The Arts

I think exposure to The Arts, should be done at an early age. When I use the term ‘The Arts’ I mean in all forms: art, music, dance, etc. In this article I lean towards music because it is my personal bias.

Our approach to education here, at Home Schooling -Trinidad and Tobago has one underlying tone – freedom to learn. So, all that a parent needs to do is to take a cue from the child and follow up on interests expressed by him or her. The child’s environment is normally naturally rich with such exposure. It is easy to feed his curiosity for many things. He may want to examine how the fan works; what his mom is doing on the computer; what his dad is doing in the kitchen; what his uncle is doing with his head under the car bonnet /hood… Once treated properly, he will learn naturally.

However, due to the decline of the Arts in our local community over the years we may have to artificially stimulate the child by creating a slightly unnatural artistic environment. In the old days, when electricity was not so ubiquitous, people actually used to play instruments. My uncle told me stories of how some of his friends were in a three-man band and he used to go ‘liming’ with them even though he did not play any instrument. This was more common then that it is today. Today, our either of ‘playing’ music is depressing the ‘play’ button on the MP3 player.

Many parents rightly recognize the need to give their child early exposure to music and send them to piano classes. I was no exception. While the intention is good, it is apt to fail more than succeed as the child gets older and the ‘novelty’ wears off because of the same problem with our approach to academic education i.e. compulsion.

With my own children, I knew what I had to do: get a piano – not an electronic keyboard, but an acoustic piano. The reason is that once children figure out how to make these electronic keyboards play for themselves they cease to experiment with the actual notes the keys make and go straight for the automation. Knowing this, I searched and searched, but failed to find a piano under TT$12,000. I just couldn’t afford it. I capitulated. I bought two keyboards, first a new one from the music shop for under TT$1000 and another, used, but nicer for TT$500. I placed one at home and one at my office where my kids would be able to access them. And true to form, the idea failed. They quickly learned how to play the automated songs and abandoned real musical experimentation. I wish there were some ‘child safety’ mechanism to turn the automation off.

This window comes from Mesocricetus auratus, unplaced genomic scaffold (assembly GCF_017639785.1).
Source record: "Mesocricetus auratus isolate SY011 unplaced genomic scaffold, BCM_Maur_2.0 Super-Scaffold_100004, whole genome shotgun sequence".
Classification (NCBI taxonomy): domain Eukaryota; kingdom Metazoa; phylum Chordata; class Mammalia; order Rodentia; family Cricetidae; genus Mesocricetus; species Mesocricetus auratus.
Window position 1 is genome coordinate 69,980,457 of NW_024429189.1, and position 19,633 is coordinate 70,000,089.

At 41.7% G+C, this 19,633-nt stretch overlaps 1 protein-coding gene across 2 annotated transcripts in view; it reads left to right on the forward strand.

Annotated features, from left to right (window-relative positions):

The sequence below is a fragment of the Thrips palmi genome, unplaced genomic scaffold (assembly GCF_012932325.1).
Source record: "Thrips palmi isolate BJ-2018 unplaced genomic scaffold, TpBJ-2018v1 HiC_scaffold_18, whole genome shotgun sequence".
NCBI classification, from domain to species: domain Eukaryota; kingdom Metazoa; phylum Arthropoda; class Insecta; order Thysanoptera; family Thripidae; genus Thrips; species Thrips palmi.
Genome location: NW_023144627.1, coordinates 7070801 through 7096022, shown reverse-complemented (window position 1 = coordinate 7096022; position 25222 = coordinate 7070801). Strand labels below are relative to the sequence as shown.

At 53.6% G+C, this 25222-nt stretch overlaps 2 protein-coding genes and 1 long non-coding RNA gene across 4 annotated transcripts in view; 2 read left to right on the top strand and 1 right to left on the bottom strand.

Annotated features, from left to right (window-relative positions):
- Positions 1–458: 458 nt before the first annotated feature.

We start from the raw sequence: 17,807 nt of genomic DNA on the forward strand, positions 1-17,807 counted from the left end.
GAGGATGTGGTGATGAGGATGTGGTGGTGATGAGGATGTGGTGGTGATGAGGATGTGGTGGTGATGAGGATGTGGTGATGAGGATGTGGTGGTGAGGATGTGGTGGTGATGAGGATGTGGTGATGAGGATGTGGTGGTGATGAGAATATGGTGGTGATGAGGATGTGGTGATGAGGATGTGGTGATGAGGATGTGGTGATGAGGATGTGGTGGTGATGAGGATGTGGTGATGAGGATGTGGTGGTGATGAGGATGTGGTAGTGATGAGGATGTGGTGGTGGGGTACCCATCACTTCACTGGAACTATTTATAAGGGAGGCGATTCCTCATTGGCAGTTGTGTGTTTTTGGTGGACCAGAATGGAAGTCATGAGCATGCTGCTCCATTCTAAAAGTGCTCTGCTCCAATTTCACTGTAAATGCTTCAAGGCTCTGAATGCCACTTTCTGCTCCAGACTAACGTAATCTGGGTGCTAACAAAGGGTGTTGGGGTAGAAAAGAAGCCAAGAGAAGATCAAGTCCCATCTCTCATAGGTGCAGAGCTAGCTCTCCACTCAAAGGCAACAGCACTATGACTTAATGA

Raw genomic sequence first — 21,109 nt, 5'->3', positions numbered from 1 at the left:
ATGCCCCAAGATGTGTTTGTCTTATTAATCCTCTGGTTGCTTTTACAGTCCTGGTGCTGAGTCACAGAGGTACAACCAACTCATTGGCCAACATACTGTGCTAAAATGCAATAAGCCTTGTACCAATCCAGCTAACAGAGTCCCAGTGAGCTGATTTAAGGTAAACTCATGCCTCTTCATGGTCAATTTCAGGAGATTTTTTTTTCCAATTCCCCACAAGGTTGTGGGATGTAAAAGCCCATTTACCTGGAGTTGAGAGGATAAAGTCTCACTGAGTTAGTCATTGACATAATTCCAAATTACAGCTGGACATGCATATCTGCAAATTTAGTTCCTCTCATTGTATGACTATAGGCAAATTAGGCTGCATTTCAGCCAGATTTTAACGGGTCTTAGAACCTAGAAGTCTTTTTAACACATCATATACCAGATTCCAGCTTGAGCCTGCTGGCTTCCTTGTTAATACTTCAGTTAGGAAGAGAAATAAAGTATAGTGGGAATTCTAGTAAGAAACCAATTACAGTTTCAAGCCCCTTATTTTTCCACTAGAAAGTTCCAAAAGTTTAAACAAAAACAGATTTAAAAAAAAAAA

So, now, almost one year later and TT$1,500 poorer, I am no closer to achieving the objective as they get older – would somebody give me a piano! Wait, what am I saying? I do not need a piano. Why did I want a piano? I wanted a piano because it is the easiest professional grade instrument for a child to play without great manual dexterity, with the exception of a pan. So then, if I can’t afford a piano, why don’t I just get a pan? Isn’t writing out your thoughts great? I just (yes at this moment) realized that I had focused on piano classes, because ‘I’ have a preference for them to learn piano over pan. I have let that preference blindside me to this solution here. The idea is for them to get exposed to a musical instrument, and I guess any instrument will do. My personal preference is the guitar and I have a couple now, but can’t play any well even though I’ve been trying off and on for more than thirty years – that’s a long story. Guess I have to save up some money to buy at least one pan by early 2011.

Anyway back to the teaching of music to young children. The key (pardon the pun) to getting them to learn an instrument is: freedom to experiment; being surrounded by someone who can play well; and also someone else who is trying to learn. The rest will just happen give time. If it doesn’t, then it will be no use forcing – we are not all the same. For me, it would mean learning their instrument along with them, even while I stay struggling with guitar. Boy, am I glad I wrote this article. And again, the more we network as parents, the greater would be the positive exposure and the better it would be for our children.

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